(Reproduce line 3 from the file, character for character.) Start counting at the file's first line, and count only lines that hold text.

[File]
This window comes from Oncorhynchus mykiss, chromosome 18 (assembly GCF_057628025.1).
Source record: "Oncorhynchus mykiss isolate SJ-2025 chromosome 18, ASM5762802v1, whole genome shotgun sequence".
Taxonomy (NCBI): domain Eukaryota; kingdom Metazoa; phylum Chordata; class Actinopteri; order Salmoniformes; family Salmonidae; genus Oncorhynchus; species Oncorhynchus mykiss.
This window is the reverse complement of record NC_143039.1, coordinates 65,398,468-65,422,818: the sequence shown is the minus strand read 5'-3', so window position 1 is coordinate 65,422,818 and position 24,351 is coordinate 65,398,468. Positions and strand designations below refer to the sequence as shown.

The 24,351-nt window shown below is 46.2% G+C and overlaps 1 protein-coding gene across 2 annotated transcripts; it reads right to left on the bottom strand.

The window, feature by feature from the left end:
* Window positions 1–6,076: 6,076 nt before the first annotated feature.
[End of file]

Taxonomy (NCBI): domain Eukaryota; kingdom Metazoa; phylum Chordata; class Actinopteri; order Salmoniformes; family Salmonidae; genus Oncorhynchus; species Oncorhynchus mykiss.